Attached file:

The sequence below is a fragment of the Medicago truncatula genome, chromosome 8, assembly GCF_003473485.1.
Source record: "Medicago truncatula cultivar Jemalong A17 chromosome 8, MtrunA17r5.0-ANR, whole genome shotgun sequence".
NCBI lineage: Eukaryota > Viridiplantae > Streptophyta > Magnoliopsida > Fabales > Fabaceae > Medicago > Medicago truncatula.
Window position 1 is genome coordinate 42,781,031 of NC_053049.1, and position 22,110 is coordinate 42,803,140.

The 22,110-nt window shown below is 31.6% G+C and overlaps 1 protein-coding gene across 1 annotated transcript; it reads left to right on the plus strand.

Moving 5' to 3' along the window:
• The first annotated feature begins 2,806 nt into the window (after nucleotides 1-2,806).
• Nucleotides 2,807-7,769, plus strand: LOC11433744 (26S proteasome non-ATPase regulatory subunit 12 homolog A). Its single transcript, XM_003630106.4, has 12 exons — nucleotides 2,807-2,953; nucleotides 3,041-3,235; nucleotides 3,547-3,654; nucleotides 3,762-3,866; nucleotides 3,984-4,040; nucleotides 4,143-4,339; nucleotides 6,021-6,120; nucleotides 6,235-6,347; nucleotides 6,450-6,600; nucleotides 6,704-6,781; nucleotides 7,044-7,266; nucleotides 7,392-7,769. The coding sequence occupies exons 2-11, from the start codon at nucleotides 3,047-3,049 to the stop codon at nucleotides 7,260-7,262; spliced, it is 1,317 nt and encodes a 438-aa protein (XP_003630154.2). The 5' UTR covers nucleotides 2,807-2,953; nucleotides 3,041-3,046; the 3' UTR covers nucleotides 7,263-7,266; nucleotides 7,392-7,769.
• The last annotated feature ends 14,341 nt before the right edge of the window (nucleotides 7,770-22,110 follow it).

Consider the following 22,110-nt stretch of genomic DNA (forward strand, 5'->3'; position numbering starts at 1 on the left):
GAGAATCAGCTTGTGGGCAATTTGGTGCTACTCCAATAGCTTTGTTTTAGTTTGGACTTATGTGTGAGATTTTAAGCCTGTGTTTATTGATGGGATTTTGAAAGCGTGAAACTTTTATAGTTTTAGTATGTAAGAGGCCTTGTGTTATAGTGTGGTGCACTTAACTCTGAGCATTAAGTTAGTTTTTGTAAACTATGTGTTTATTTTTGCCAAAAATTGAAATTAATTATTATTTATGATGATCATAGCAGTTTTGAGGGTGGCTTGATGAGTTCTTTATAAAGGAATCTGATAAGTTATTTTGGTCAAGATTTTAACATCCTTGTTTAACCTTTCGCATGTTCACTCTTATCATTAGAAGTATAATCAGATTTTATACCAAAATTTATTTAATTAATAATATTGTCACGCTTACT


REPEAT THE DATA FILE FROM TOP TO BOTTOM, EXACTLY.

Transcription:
The sequence below is a fragment of the Medicago truncatula genome, chromosome 8, assembly GCF_003473485.1.
Source record: "Medicago truncatula cultivar Jemalong A17 chromosome 8, MtrunA17r5.0-ANR, whole genome shotgun sequence".
NCBI lineage: Eukaryota > Viridiplantae > Streptophyta > Magnoliopsida > Fabales > Fabaceae > Medicago > Medicago truncatula.
Window position 1 is genome coordinate 42,781,031 of NC_053049.1, and position 22,110 is coordinate 42,803,140.

The 22,110-nt window shown below is 31.6% G+C and overlaps 1 protein-coding gene across 1 annotated transcript; it reads left to right on the plus strand.

Moving 5' to 3' along the window:
• The first annotated feature begins 2,806 nt into the window (after nucleotides 1-2,806).
• Nucleotides 2,807-7,769, plus strand: LOC11433744 (26S proteasome non-ATPase regulatory subunit 12 homolog A). Its single transcript, XM_003630106.4, has 12 exons — nucleotides 2,807-2,953; nucleotides 3,041-3,235; nucleotides 3,547-3,654; nucleotides 3,762-3,866; nucleotides 3,984-4,040; nucleotides 4,143-4,339; nucleotides 6,021-6,120; nucleotides 6,235-6,347; nucleotides 6,450-6,600; nucleotides 6,704-6,781; nucleotides 7,044-7,266; nucleotides 7,392-7,769. The coding sequence occupies exons 2-11, from the start codon at nucleotides 3,047-3,049 to the stop codon at nucleotides 7,260-7,262; spliced, it is 1,317 nt and encodes a 438-aa protein (XP_003630154.2). The 5' UTR covers nucleotides 2,807-2,953; nucleotides 3,041-3,046; the 3' UTR covers nucleotides 7,263-7,266; nucleotides 7,392-7,769.
• The last annotated feature ends 14,341 nt before the right edge of the window (nucleotides 7,770-22,110 follow it).

Consider the following 22,110-nt stretch of genomic DNA (forward strand, 5'->3'; position numbering starts at 1 on the left):
GAGAATCAGCTTGTGGGCAATTTGGTGCTACTCCAATAGCTTTGTTTTAGTTTGGACTTATGTGTGAGATTTTAAGCCTGTGTTTATTGATGGGATTTTGAAAGCGTGAAACTTTTATAGTTTTAGTATGTAAGAGGCCTTGTGTTATAGTGTGGTGCACTTAACTCTGAGCATTAAGTTAGTTTTTGTAAACTATGTGTTTATTTTTGCCAAAAATTGAAATTAATTATTATTTATGATGATCATAGCAGTTTTGAGGGTGGCTTGATGAGTTCTTTATAAAGGAATCTGATAAGTTATTTTGGTCAAGATTTTAACATCCTTGTTTAACCTTTCGCATGTTCACTCTTATCATTAGAAGTATAATCAGATTTTATACCAAAATTTATTTAATTAATAATATTGTCACGCTTACT